Sequence-based reagentON-TARGETplus siPTEN SMARTpoolDharmaconcat#:L-003023–00
Recombinant DNA reagentpCMVAgilent Technologiescat#:240071
Recombinant DNA reagentpCMV-PTEN-3’UTRThis paperRRID:Addgene_97204
Antibodyrabbit anti-PTENCell Signaling Technologycat#:9559; clone:138G5; RRID:AB_3908101:1000 dilution
Antibodymouse anti-HSP90BD Biosciencescat#:610419; clone:68;
RRID:AB_397798
1:1000 dilution
AntibodyHRP-conjugated goat anti-rabbitCell Signaling Technologycat#:7074; RRID:AB_20992331:20,000 dilution
AntibodyHRP-conjugated horse anti-mouseCell Signaling
Technology
cat#:7076;
RRID:AB_330924
1:20,000 dilution
Software, algorithmCFX ManagerBioRadRRID:SCR_017251version 3.1.1517.0823
Software, algorithmImageJdoi:10.1038/nmeth.2089RRID:SCR_003070version 1.50a
Software, algorithmSoftMax Pro data
acquisition
and analysis
Molecular DevicesRRID:SCR_014240version 4.6
Software, algorithmR Project for statistical computinghttps://www.r-project.orgRRID:SCR_001905version 3.5.1

As described in the Registered Report (Khan et al., 2015), we attempted a replication of the experiments reported in Figures 2F–H and 4A of Poliseno et al. (2010). A detailed description of all protocols can be found in the Registered Report (Khan et al., 2015) and are described below with additional information not listed in the Registered Report, but needed during experimentation.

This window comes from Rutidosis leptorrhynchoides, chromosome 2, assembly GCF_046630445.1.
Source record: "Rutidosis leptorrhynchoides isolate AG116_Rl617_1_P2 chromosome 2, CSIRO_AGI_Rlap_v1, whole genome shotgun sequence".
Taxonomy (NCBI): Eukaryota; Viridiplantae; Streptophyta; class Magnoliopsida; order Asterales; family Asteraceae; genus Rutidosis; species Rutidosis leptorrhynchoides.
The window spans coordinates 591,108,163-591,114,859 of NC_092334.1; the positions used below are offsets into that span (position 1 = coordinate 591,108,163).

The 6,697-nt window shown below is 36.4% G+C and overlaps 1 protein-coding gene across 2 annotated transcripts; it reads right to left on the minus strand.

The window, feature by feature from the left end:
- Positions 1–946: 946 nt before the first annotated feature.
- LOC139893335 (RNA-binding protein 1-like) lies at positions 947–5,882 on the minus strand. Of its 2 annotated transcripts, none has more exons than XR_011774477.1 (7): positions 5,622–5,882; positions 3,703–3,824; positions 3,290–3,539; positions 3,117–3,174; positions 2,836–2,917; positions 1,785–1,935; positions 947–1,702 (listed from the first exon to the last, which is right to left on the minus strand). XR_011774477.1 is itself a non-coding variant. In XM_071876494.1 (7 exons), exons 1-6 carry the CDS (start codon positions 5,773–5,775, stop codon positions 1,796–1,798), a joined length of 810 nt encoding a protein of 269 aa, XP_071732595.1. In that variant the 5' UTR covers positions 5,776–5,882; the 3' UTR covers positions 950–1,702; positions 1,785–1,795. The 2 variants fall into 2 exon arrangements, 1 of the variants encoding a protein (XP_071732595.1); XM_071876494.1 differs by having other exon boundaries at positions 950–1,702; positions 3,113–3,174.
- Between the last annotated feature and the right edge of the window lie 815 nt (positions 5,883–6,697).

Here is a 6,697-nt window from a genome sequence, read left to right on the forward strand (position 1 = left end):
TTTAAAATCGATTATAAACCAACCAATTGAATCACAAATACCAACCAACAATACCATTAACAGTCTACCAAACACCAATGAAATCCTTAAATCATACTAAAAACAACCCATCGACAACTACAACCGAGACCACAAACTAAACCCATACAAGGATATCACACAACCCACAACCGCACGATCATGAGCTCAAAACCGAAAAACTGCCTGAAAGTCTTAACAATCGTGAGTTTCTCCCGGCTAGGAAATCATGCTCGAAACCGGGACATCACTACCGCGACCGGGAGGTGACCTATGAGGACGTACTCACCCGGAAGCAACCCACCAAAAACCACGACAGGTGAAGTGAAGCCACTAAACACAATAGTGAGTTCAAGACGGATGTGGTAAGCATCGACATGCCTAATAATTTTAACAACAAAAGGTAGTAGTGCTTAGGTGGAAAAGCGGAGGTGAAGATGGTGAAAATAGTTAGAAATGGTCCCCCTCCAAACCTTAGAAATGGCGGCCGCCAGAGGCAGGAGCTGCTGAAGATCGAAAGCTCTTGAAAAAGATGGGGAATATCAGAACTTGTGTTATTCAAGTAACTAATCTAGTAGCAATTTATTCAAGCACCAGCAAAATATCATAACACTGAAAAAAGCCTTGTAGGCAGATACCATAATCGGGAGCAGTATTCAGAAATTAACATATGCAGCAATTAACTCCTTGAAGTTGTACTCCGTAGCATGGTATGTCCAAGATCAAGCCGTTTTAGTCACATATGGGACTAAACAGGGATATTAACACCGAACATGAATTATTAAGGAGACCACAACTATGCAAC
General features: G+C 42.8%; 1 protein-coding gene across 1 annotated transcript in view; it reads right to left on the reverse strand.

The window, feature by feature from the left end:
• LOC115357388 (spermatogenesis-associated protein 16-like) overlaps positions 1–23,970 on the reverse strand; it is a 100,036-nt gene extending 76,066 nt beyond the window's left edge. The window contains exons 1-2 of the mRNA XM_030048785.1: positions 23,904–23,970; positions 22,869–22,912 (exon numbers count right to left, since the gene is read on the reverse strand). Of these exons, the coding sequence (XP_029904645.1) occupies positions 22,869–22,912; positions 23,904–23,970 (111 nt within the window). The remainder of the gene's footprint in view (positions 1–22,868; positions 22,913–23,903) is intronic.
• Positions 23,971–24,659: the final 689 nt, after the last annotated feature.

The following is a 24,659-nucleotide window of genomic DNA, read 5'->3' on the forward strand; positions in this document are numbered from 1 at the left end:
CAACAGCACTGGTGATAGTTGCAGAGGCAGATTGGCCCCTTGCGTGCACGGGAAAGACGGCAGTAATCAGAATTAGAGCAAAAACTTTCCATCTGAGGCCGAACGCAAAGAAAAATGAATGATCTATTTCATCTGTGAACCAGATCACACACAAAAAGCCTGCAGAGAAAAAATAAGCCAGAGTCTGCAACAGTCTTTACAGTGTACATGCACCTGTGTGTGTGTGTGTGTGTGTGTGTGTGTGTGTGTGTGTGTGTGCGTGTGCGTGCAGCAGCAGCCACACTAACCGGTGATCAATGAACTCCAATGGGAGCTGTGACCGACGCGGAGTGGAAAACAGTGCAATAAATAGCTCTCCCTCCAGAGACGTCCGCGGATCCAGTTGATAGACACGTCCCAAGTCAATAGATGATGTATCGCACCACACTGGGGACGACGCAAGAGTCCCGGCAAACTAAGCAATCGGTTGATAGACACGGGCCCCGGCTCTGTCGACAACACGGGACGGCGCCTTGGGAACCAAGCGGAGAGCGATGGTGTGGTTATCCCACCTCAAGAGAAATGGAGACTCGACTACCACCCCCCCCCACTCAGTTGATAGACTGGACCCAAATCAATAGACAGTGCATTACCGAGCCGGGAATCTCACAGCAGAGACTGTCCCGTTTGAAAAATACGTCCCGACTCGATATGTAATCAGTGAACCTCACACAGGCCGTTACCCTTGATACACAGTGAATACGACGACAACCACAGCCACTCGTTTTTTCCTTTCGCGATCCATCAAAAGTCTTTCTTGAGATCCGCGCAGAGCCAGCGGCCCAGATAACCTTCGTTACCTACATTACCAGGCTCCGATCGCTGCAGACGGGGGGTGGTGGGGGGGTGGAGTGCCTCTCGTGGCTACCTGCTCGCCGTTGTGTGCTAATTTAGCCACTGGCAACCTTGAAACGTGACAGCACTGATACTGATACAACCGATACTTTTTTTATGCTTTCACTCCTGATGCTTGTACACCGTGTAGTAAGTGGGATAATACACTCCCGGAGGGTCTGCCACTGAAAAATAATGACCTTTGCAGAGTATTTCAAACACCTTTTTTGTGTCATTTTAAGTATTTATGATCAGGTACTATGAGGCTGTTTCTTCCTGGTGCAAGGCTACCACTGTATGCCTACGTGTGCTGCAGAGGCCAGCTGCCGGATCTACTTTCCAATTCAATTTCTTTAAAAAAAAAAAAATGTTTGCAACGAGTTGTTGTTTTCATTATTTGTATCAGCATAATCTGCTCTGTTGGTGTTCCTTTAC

Cell culture

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DU145 cells (ATCC, cat# HTB-81, RRID:CVCL_0105) were grown in RPMI 1640 supplemented with 10% Fetal Bovine Serum (FBS), 100 U/ml penicillin, 100 µg/ml streptomycin, and 2 mM L-glutamine. Cells were maintained at 37°C in a humidified atmosphere at 6% CO2. Quality control data for the experiments presented in Figures 13 are available at https://osf.io/zxuya/, while data for the experiments presented in Figures 4, 5 are available at https://osf.io/b4rt2/. This includes results confirming the cell lines were free of mycoplasma contamination as well as STR DNA profiling of the cell lines, which were confirmed to be the indicated cell lines when queried against STR profile databases. Test for mycoplasma was performed by DDC Medical (Fairfield, Ohio) or using the MycoProbe Mycoplasma Detection Assay Kit (R and D Systems, cat# CUL0001B, lot# P104920). STR profile was performed by DDC Medical or Genetica Cell Line Testing (Burlington, North Carolina).

siRNA transfection and crystal violet proliferation assay